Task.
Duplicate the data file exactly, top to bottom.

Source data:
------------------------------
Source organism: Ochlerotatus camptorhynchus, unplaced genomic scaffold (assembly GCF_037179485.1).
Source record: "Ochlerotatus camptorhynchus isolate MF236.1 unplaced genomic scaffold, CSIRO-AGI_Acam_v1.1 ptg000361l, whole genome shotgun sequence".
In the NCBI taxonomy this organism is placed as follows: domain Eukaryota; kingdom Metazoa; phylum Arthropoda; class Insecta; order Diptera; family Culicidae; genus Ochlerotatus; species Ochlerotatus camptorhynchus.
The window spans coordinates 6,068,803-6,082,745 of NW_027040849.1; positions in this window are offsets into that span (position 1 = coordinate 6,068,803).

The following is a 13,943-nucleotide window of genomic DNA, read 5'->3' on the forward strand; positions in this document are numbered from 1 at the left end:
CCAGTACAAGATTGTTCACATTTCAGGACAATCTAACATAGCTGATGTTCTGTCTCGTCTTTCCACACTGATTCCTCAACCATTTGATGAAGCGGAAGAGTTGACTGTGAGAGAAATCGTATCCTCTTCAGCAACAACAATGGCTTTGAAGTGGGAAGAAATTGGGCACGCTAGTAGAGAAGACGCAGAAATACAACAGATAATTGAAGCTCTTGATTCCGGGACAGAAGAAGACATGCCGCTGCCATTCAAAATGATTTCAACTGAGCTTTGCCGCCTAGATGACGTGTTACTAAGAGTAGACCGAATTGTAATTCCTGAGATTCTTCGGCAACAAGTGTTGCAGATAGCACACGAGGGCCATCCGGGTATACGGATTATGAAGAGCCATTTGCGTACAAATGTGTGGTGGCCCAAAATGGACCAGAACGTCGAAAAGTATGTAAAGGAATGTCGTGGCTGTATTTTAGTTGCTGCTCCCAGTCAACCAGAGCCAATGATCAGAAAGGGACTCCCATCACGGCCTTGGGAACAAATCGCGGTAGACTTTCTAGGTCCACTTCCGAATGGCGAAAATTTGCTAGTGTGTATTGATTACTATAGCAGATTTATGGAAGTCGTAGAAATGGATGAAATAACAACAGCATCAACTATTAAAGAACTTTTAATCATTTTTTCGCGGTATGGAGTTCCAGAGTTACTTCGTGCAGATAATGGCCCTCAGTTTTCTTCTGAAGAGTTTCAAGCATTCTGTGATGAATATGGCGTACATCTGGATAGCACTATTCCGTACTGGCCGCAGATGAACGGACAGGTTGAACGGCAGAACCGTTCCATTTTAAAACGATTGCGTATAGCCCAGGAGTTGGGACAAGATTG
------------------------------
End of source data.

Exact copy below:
Source organism: Ochlerotatus camptorhynchus, unplaced genomic scaffold (assembly GCF_037179485.1).
Source record: "Ochlerotatus camptorhynchus isolate MF236.1 unplaced genomic scaffold, CSIRO-AGI_Acam_v1.1 ptg000361l, whole genome shotgun sequence".
In the NCBI taxonomy this organism is placed as follows: domain Eukaryota; kingdom Metazoa; phylum Arthropoda; class Insecta; order Diptera; family Culicidae; genus Ochlerotatus; species Ochlerotatus camptorhynchus.
The window spans coordinates 6,068,803-6,082,745 of NW_027040849.1; positions in this window are offsets into that span (position 1 = coordinate 6,068,803).

The following is a 13,943-nucleotide window of genomic DNA, read 5'->3' on the forward strand; positions in this document are numbered from 1 at the left end:
CCAGTACAAGATTGTTCACATTTCAGGACAATCTAACATAGCTGATGTTCTGTCTCGTCTTTCCACACTGATTCCTCAACCATTTGATGAAGCGGAAGAGTTGACTGTGAGAGAAATCGTATCCTCTTCAGCAACAACAATGGCTTTGAAGTGGGAAGAAATTGGGCACGCTAGTAGAGAAGACGCAGAAATACAACAGATAATTGAAGCTCTTGATTCCGGGACAGAAGAAGACATGCCGCTGCCATTCAAAATGATTTCAACTGAGCTTTGCCGCCTAGATGACGTGTTACTAAGAGTAGACCGAATTGTAATTCCTGAGATTCTTCGGCAACAAGTGTTGCAGATAGCACACGAGGGCCATCCGGGTATACGGATTATGAAGAGCCATTTGCGTACAAATGTGTGGTGGCCCAAAATGGACCAGAACGTCGAAAAGTATGTAAAGGAATGTCGTGGCTGTATTTTAGTTGCTGCTCCCAGTCAACCAGAGCCAATGATCAGAAAGGGACTCCCATCACGGCCTTGGGAACAAATCGCGGTAGACTTTCTAGGTCCACTTCCGAATGGCGAAAATTTGCTAGTGTGTATTGATTACTATAGCAGATTTATGGAAGTCGTAGAAATGGATGAAATAACAACAGCATCAACTATTAAAGAACTTTTAATCATTTTTTCGCGGTATGGAGTTCCAGAGTTACTTCGTGCAGATAATGGCCCTCAGTTTTCTTCTGAAGAGTTTCAAGCATTCTGTGATGAATATGGCGTACATCTGGATAGCACTATTCCGTACTGGCCGCAGATGAACGGACAGGTTGAACGGCAGAACCGTTCCATTTTAAAACGATTGCGTATAGCCCAGGAGTTGGGACAAGATTG